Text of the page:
Second, SPS may alter the sensitizing effects of cocaine, but not its direct reinforcing effects. Cocaine sensitization and self-administration do not necessarily share the same mechanism; although, much work agrees that the underlying neurobiology is common (see review by ). Behavioral sensitization is hypothesized to involve glutamatergic mechanisms , whereas the direct reinforcing effects modeled by self-administration procedures are or may be dopamine-specific . However, the small differences in neurobiology between sensitization and self-administration are unlikely to explain the current finding.
Third, SPS may only alter other aspects of self-administration behaviors such as escalation of intake or motivation for drug, as measured by extended access and progressive ratio schedules of reinforcement, respectively. It is well known that extended access procedures produce escalation of intake  and that escalation is not typically observed in short access sessions, e.g. 60 min duration, but generally requires longer access sessions or periods of abstinence [50–52]. Progressive ratio schedules of reinforcement better assess motivation to work for drug [50,51,53]. The sensitizing effects of combined SPS exposure and cocaine may produce changes in the specific aspects of cocaine self-administration rather than direct reinforcing effects of cocaine. In addition, while we did not observe a change in cocaine cue-induced reinstatement, SPS may affect other aspects of drug reinstatement, such as stress- or drug prime-induced models. Additional studies of cocaine self-administration using other acquisition and reinstatement paradigms, as well as other drugs of abuse, are necessary to fully determine the effects of SPS on drug use, abuse, and dependence. The current studies suggest that under simple, short access schedules of reinforcement, SPS does not increase cocaine taking behavior and thus the general hypothesis that PTSD increases the reinforcing effects of all drugs of abuse can be rejected.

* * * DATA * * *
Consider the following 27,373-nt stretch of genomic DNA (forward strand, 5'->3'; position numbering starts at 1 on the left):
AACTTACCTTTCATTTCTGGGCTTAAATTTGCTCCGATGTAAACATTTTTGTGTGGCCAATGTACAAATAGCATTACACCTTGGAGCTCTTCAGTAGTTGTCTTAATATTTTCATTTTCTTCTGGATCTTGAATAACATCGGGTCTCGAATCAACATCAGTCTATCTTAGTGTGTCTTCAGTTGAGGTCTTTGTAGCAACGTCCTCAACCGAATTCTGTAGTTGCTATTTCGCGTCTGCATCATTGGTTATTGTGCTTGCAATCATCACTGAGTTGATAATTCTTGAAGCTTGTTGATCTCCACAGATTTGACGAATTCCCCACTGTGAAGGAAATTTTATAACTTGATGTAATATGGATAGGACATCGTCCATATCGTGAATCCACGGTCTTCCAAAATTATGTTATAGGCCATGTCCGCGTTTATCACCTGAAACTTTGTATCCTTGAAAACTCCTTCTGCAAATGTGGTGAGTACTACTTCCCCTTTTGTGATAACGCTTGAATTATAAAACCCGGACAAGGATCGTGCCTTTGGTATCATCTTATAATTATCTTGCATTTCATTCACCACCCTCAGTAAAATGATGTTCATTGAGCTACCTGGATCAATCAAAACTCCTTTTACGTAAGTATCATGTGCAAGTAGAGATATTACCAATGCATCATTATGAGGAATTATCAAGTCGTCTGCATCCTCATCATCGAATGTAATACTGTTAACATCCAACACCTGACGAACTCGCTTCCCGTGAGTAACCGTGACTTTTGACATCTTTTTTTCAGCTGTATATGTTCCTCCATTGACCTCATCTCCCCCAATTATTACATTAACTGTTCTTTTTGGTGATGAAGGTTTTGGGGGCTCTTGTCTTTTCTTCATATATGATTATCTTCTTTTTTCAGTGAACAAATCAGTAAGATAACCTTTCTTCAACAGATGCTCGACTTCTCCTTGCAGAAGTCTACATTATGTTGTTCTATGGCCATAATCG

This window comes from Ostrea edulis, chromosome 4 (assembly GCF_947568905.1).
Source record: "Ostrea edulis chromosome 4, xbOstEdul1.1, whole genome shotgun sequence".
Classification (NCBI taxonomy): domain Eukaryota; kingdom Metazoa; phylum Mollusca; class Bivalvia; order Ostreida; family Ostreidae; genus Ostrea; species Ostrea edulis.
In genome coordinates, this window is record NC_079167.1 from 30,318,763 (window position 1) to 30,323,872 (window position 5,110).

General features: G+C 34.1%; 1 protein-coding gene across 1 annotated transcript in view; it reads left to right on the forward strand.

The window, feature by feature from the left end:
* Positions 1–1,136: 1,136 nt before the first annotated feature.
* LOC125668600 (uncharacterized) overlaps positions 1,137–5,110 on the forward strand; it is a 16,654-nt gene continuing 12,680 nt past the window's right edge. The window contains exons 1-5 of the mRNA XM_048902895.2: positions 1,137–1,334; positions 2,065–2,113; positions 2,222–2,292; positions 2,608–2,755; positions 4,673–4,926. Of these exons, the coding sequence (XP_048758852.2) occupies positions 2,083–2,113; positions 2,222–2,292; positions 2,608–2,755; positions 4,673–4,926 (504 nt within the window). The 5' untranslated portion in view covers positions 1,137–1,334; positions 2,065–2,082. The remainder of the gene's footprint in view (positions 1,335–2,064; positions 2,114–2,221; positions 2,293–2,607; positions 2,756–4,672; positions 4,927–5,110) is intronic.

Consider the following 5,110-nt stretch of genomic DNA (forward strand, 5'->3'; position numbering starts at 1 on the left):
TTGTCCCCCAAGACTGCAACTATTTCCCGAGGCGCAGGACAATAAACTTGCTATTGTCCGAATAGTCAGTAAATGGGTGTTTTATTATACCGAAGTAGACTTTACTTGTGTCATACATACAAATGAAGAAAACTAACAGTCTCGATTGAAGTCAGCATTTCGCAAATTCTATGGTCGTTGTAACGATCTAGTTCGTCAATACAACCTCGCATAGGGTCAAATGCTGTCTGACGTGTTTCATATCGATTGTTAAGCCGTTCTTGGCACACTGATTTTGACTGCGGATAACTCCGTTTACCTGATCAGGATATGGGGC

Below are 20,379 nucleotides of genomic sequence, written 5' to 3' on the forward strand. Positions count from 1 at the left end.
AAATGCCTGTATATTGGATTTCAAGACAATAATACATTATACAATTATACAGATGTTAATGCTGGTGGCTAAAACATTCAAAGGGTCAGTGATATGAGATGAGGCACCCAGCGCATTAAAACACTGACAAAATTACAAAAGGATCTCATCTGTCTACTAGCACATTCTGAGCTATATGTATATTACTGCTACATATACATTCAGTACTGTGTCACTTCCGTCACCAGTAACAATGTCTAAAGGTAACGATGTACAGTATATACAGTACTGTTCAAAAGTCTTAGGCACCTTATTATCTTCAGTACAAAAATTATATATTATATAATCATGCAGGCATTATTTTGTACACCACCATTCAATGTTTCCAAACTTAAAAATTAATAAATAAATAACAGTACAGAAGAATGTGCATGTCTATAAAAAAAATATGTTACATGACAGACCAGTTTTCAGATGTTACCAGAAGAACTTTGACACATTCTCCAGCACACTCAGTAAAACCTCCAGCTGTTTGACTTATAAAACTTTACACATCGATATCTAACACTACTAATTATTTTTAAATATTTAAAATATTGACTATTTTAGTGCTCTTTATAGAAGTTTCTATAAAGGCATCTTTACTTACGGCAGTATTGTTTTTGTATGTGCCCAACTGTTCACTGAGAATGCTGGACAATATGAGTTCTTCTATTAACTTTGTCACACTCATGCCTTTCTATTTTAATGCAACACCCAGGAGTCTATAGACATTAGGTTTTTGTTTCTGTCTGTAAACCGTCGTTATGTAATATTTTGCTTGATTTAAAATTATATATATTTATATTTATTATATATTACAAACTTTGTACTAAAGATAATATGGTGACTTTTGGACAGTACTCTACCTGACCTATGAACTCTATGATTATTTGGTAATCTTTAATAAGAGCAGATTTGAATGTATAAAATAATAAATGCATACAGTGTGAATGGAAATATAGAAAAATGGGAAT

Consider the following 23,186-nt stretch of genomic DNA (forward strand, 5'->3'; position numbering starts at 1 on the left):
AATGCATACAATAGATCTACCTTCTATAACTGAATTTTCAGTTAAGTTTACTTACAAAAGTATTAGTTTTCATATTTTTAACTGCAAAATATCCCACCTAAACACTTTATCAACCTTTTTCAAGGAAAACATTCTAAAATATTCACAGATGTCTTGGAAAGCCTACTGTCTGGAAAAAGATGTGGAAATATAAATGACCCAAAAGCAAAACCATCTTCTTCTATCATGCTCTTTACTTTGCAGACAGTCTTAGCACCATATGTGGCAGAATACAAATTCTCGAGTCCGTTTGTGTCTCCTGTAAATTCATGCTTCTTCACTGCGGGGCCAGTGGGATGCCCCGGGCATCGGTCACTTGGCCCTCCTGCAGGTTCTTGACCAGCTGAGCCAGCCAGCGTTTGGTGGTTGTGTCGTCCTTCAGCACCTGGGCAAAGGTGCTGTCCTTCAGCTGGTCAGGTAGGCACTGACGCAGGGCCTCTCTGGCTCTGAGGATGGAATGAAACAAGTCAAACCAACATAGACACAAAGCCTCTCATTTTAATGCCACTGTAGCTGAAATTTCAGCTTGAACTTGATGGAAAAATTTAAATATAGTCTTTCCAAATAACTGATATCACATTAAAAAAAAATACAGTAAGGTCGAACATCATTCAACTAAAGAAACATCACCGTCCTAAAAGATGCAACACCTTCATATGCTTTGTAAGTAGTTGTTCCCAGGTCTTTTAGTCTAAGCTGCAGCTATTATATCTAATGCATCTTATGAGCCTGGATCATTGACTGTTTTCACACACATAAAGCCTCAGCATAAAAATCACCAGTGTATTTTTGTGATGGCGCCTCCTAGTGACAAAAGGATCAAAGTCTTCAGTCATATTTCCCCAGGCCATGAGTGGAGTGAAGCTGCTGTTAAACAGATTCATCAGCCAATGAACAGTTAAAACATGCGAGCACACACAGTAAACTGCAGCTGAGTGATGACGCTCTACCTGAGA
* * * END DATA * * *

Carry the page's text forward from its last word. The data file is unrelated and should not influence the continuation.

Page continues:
In conclusion, our findings indicate that SPS exposure enhances sensitization to cocaine, but does not affect cocaine self-administration, extinction, or cue-induced reinstatement of cocaine seeking under a simple schedule of reinforcement. Therefore, SPS may influence neurocircuitry underlying some aspect of drug-induced behaviors, e.g. sensitization. Traumatic-stress induced alterations in addiction-related neurocircuitry, in turn, likely underlie the high incidence of comorbid SUD observed in humans with PTSD.
The research was supported, inpart, by grants from the National Institute of Drug Abuse (K01-DA024760, Perrine; R01-DA16736, Galloway; T32-DA007237, Enman) and by Wayne State University internal funding from the Department of Psychiatry & Behavioral Neurosciences, the Office of the Vice President for Research, and the Anesthesia Fund for Research. These studies were also partially funded by the University of Michigan Substance Abuse Research Center's (UMSARC) Innovative Approaches to Investigate Aspects of Drug Use and Abuse Program (to Jutkiewicz). Cocaine was provided by the NIH/NIDA Drug Supply Program (Bethesda, MD). A portion of these data were presented at the 2012 Society for Neuroscience 41st annual scientific meeting in New Orleans, LA.